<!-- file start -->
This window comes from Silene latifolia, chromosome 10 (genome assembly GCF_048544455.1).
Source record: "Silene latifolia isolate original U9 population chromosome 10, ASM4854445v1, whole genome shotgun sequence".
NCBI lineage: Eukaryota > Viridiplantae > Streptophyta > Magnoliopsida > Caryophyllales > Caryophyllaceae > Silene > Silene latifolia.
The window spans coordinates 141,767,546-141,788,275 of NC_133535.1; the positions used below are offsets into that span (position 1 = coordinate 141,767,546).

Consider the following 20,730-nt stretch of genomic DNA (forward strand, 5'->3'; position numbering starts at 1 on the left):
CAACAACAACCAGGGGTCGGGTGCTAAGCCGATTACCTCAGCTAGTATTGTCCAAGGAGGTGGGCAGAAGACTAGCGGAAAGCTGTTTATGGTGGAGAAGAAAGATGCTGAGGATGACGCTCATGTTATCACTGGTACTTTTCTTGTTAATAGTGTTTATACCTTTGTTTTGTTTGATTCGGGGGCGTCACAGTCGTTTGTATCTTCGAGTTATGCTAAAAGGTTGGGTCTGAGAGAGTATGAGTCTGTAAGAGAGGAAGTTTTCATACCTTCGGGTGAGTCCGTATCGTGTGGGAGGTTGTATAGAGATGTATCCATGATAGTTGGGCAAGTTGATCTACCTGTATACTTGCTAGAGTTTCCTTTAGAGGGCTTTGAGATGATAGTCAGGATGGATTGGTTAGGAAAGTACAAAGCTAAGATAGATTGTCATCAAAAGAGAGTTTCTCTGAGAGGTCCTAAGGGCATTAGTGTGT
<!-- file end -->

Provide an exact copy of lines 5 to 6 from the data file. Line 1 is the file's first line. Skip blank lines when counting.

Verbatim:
Consider the following 20,730-nt stretch of genomic DNA (forward strand, 5'->3'; position numbering starts at 1 on the left):
CAACAACAACCAGGGGTCGGGTGCTAAGCCGATTACCTCAGCTAGTATTGTCCAAGGAGGTGGGCAGAAGACTAGCGGAAAGCTGTTTATGGTGGAGAAGAAAGATGCTGAGGATGACGCTCATGTTATCACTGGTACTTTTCTTGTTAATAGTGTTTATACCTTTGTTTTGTTTGATTCGGGGGCGTCACAGTCGTTTGTATCTTCGAGTTATGCTAAAAGGTTGGGTCTGAGAGAGTATGAGTCTGTAAGAGAGGAAGTTTTCATACCTTCGGGTGAGTCCGTATCGTGTGGGAGGTTGTATAGAGATGTATCCATGATAGTTGGGCAAGTTGATCTACCTGTATACTTGCTAGAGTTTCCTTTAGAGGGCTTTGAGATGATAGTCAGGATGGATTGGTTAGGAAAGTACAAAGCTAAGATAGATTGTCATCAAAAGAGAGTTTCTCTGAGAGGTCCTAAGGGCATTAGTGTGT